Manjunatha. H 1, Jibi Paul 2, Madan Mohan.M.R3

Corresponding Author:

1Principal, East Point College of Physiotherapy, Jnana Prabha, Bidarahalli, Virgo Nagar, Bangalore, India, Mail id:

Co Authors:

2Professor, Faculty of Physiotherapy, DR MGR Educational and Research Institute, Velappanchavadi, Chennai,India

3Associate Professor East Point College of Physiotherapy, Jnana Prabha, Bidarahalli, Virgo Nagar, Bangalore, India.  


Background and objective: Trunk control is a crucial component to perform motor function and also to maintain good posture. Trunk gives background for moving upper limbs and lower limbs. The objective of this study was to find out the effectiveness of selective trunk activities in rehabilitation of hemiplegia.

Methods: It is a pre and post experimental design. 30 patients have participated and were divided into two equal groups. i.e, experimental and control group, with 15 subjects in each group. Experimental group received routine neuro-rehabilitation along with selective trunk activities, whereas, control group received only routine neuro-rehabilitation program. Pre and post assessment of trunk balance and impairment was measured by using Trunk Impairment Scale (TIS) and Rivermead Motor Assessment Protocol (RMAP).

Results: Before the treatment mean values of both control and experimental groups were approximately equivalent There was a significant increase in the mean value of the TIS and RMAP in the experimental group than that of the control group.

Conclusion: Posture and stability are the key factors in maintaining proper balance of the trunk.  Hence, selective trunk activity has a significant improvement in trunk balance and postural stability and could be considered as an important part in rehabilitation of hemiplegia.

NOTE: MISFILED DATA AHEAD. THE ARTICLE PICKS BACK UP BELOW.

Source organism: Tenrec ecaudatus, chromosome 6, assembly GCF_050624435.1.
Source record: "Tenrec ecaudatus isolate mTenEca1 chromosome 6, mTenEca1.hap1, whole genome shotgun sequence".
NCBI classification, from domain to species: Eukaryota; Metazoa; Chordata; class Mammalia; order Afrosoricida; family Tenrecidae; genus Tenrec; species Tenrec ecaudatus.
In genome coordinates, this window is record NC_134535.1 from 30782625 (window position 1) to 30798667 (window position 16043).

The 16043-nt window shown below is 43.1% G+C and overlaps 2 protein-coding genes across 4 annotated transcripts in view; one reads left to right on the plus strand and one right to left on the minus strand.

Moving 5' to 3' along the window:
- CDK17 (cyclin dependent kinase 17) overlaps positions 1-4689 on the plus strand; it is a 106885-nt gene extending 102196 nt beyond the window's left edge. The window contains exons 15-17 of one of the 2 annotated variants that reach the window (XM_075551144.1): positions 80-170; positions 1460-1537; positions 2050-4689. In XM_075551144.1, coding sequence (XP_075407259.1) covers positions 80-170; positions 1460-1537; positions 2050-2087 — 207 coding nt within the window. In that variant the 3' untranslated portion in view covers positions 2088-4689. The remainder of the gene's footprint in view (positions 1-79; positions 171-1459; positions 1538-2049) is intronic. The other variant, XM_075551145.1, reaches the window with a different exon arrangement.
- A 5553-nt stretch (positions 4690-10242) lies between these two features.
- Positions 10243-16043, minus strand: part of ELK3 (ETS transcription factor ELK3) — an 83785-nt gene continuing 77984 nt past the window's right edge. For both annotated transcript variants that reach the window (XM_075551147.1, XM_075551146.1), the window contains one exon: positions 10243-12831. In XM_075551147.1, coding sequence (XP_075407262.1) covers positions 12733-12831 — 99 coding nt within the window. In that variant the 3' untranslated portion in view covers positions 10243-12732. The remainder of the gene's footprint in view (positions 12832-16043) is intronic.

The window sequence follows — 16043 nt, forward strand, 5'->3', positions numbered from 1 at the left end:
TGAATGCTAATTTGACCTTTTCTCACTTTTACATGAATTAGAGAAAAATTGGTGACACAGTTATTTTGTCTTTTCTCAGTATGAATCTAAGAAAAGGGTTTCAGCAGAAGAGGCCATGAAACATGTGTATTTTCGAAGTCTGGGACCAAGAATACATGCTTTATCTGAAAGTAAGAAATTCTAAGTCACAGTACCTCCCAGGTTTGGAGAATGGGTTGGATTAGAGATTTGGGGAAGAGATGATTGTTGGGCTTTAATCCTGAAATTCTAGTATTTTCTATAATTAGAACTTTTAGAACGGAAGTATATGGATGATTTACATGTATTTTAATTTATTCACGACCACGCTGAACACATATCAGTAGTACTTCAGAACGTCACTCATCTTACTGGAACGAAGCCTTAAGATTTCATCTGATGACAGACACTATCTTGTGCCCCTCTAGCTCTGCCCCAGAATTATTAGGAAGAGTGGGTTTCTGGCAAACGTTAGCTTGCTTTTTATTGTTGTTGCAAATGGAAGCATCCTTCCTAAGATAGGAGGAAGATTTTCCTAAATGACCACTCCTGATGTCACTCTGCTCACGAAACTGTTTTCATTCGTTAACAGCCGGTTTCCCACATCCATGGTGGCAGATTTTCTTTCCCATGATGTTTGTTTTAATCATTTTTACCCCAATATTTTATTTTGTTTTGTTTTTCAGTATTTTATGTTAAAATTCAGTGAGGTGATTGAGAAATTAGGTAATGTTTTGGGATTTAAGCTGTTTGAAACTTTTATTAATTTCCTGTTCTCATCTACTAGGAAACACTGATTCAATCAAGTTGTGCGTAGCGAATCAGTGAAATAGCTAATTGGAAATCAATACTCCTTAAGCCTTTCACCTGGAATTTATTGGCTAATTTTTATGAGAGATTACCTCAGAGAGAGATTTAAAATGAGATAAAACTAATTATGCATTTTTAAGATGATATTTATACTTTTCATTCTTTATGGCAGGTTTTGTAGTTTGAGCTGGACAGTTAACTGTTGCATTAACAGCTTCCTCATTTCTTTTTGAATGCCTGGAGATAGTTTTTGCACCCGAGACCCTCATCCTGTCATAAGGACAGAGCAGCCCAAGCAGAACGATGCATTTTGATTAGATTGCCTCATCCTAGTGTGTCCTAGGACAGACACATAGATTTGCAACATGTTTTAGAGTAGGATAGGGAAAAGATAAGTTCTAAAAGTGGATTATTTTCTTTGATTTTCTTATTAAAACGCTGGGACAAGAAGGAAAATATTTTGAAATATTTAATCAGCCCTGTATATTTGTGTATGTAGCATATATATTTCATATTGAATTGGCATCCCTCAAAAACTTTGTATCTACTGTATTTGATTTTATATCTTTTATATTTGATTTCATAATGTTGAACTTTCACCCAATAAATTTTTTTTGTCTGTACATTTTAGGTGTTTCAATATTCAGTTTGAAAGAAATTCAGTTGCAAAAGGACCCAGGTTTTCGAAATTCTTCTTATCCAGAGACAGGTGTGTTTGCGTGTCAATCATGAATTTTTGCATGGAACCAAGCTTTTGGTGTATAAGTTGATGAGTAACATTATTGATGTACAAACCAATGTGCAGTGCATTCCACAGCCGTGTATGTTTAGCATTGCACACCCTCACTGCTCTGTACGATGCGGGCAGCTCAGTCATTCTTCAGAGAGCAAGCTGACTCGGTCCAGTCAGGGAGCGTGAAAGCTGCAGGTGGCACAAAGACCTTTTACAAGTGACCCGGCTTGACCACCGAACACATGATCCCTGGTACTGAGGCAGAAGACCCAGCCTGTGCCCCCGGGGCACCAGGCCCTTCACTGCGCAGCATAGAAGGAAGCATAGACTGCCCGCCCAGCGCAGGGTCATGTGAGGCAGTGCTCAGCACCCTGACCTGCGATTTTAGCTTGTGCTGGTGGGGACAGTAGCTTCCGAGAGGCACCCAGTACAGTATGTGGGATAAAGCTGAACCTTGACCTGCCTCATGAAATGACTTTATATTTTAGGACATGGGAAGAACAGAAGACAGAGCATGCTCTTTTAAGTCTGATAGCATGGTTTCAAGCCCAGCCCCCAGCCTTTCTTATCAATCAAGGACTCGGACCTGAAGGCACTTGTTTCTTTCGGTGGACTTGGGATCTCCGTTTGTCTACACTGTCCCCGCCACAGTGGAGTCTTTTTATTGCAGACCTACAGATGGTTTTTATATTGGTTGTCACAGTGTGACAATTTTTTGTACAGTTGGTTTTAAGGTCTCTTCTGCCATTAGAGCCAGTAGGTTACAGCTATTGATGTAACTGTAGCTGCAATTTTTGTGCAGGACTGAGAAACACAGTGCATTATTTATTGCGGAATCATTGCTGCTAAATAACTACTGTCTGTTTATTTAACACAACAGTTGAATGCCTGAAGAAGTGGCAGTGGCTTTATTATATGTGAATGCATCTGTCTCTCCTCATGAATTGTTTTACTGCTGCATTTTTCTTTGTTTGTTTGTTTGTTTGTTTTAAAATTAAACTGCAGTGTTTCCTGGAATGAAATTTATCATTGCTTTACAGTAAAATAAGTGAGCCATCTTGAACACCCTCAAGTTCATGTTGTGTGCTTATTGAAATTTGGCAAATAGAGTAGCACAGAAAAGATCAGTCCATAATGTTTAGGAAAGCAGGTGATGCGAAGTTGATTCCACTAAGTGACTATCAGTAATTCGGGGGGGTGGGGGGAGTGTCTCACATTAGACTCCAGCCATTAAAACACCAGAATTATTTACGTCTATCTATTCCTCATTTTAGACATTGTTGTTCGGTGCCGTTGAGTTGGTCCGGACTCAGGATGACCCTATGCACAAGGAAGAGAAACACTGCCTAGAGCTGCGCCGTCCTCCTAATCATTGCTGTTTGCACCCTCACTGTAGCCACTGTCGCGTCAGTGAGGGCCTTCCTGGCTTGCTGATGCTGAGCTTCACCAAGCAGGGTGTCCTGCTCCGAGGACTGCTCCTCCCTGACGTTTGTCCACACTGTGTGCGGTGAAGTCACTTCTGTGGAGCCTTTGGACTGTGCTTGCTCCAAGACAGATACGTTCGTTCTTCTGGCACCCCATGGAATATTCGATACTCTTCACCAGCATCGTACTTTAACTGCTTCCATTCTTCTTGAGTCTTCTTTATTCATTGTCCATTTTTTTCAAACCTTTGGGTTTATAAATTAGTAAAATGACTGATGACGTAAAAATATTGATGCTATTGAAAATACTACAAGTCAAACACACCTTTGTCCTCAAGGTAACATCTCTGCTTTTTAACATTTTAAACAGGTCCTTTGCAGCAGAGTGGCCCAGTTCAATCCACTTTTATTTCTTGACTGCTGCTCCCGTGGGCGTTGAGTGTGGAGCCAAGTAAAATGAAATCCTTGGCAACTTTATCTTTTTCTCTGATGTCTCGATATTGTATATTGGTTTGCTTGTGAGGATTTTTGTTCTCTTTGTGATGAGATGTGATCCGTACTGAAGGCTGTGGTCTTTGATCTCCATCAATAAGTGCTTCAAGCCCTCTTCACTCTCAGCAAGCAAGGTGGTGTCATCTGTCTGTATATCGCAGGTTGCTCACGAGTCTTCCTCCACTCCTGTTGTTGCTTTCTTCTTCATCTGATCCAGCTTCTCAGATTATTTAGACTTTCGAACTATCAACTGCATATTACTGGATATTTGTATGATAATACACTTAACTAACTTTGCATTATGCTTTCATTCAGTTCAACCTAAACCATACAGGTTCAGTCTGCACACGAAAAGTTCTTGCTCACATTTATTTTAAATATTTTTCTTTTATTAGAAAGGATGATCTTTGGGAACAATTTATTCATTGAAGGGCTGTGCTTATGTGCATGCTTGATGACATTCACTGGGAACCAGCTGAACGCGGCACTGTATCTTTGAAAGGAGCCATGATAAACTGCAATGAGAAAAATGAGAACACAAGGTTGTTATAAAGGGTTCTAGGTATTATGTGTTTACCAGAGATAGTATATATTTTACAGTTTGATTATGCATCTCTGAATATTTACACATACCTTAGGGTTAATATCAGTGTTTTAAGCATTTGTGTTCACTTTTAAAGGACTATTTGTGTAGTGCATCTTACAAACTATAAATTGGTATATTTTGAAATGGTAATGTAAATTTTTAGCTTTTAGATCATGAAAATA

Keywords: Hemiplegia, trunk movements, selective trunk activity,  stroke, postural stability, balance.

Received on 11th April 2019, Revised on 10th May 2019, Accepted on 28th  May 2019


Stroke is one of the leading causes of adult disability resulting in chronic neurological deficits. Of the neurological sequelae that produce persistent functional disability, hemiparesis/hemiplegia is the most common. Stroke has a major impact on patient’s life. The sudden loss of any capacity of a person can cause severe stress, not only to the patient but also to the whole family 1, 2.

A stroke or cerebrovascular accident results in sudden specific neurological deficits. It is the suddenness of this neurological deficit occurring over seconds, minutes, hours or few days that characterize the disorder of vascular system 3.

Among all the neurological diseases of adult life, the cerebrovascular ones clearly rank first in frequency and importance. At least 50% of neurological disorders in a general hospital are of this type (Maurice Victor and Allen.H-Ropper)4.

Hemiplegia, a paralysis of one side of the body, is the classical sign of neurovascular disease of the brain. It is one of the many manifestations of neurovascular disease and it occurs with strokes involving the cerebral hemisphere or the brain stem 5.

Incidence, Prevalence And General Prognosis: Stroke is the third major cause of death in worldwide; the worldwide incidence has been quoted as 2 per 1000 population per annum; about 4/1000 in the people aged 45-84 years6.

In India the incidence of cerebro-vascular disease was found to be 13/100,000 population per year in a study conducted at Vellore in 1969-1971, and 33/100,000/year in a study conducted at Rohtak. A WHO study in 1990 quoted incidence of mortality due to stroke in India to be 73/100,000/year7.

The survival, recovery and ultimate out come in stroke patients depend on various variables, out of which important ones are demographic, underlying medical disorders related, lesion related and specific therapy related 8.